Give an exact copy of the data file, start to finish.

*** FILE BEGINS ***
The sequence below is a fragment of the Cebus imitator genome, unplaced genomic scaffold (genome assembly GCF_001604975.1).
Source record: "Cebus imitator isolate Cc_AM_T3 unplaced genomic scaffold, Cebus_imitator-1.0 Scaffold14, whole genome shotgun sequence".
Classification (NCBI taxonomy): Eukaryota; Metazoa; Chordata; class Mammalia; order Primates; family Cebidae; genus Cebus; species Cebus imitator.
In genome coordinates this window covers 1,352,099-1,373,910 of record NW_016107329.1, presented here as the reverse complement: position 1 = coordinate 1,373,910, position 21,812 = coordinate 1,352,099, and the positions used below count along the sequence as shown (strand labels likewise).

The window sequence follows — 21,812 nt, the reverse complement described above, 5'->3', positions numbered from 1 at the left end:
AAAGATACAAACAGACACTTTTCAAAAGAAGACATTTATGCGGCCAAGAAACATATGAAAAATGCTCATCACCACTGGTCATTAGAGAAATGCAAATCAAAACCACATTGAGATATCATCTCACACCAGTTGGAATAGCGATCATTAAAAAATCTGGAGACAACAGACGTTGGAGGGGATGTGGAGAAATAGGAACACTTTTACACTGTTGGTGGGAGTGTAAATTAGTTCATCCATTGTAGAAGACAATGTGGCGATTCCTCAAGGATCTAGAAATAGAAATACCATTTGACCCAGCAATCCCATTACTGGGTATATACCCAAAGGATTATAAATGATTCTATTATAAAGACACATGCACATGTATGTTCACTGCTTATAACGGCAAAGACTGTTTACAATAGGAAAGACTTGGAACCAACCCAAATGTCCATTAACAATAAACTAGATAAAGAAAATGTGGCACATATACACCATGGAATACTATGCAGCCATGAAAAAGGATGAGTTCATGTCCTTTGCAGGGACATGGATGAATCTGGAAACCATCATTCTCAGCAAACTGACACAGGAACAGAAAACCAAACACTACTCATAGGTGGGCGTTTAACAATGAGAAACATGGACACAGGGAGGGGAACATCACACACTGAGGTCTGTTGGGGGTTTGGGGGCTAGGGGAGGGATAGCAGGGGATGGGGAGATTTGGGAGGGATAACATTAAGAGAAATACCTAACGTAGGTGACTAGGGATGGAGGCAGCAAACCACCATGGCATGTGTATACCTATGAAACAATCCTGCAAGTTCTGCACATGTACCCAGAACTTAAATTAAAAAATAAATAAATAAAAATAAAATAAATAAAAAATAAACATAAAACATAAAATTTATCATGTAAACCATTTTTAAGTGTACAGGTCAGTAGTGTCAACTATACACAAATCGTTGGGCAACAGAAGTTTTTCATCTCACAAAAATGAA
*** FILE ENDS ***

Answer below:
The sequence below is a fragment of the Cebus imitator genome, unplaced genomic scaffold (genome assembly GCF_001604975.1).
Source record: "Cebus imitator isolate Cc_AM_T3 unplaced genomic scaffold, Cebus_imitator-1.0 Scaffold14, whole genome shotgun sequence".
Classification (NCBI taxonomy): Eukaryota; Metazoa; Chordata; class Mammalia; order Primates; family Cebidae; genus Cebus; species Cebus imitator.
In genome coordinates this window covers 1,352,099-1,373,910 of record NW_016107329.1, presented here as the reverse complement: position 1 = coordinate 1,373,910, position 21,812 = coordinate 1,352,099, and the positions used below count along the sequence as shown (strand labels likewise).

The window sequence follows — 21,812 nt, the reverse complement described above, 5'->3', positions numbered from 1 at the left end:
AAAGATACAAACAGACACTTTTCAAAAGAAGACATTTATGCGGCCAAGAAACATATGAAAAATGCTCATCACCACTGGTCATTAGAGAAATGCAAATCAAAACCACATTGAGATATCATCTCACACCAGTTGGAATAGCGATCATTAAAAAATCTGGAGACAACAGACGTTGGAGGGGATGTGGAGAAATAGGAACACTTTTACACTGTTGGTGGGAGTGTAAATTAGTTCATCCATTGTAGAAGACAATGTGGCGATTCCTCAAGGATCTAGAAATAGAAATACCATTTGACCCAGCAATCCCATTACTGGGTATATACCCAAAGGATTATAAATGATTCTATTATAAAGACACATGCACATGTATGTTCACTGCTTATAACGGCAAAGACTGTTTACAATAGGAAAGACTTGGAACCAACCCAAATGTCCATTAACAATAAACTAGATAAAGAAAATGTGGCACATATACACCATGGAATACTATGCAGCCATGAAAAAGGATGAGTTCATGTCCTTTGCAGGGACATGGATGAATCTGGAAACCATCATTCTCAGCAAACTGACACAGGAACAGAAAACCAAACACTACTCATAGGTGGGCGTTTAACAATGAGAAACATGGACACAGGGAGGGGAACATCACACACTGAGGTCTGTTGGGGGTTTGGGGGCTAGGGGAGGGATAGCAGGGGATGGGGAGATTTGGGAGGGATAACATTAAGAGAAATACCTAACGTAGGTGACTAGGGATGGAGGCAGCAAACCACCATGGCATGTGTATACCTATGAAACAATCCTGCAAGTTCTGCACATGTACCCAGAACTTAAATTAAAAAATAAATAAATAAAAATAAAATAAATAAAAAATAAACATAAAACATAAAATTTATCATGTAAACCATTTTTAAGTGTACAGGTCAGTAGTGTCAACTATACACAAATCGTTGGGCAACAGAAGTTTTTCATCTCACAAAAATGAA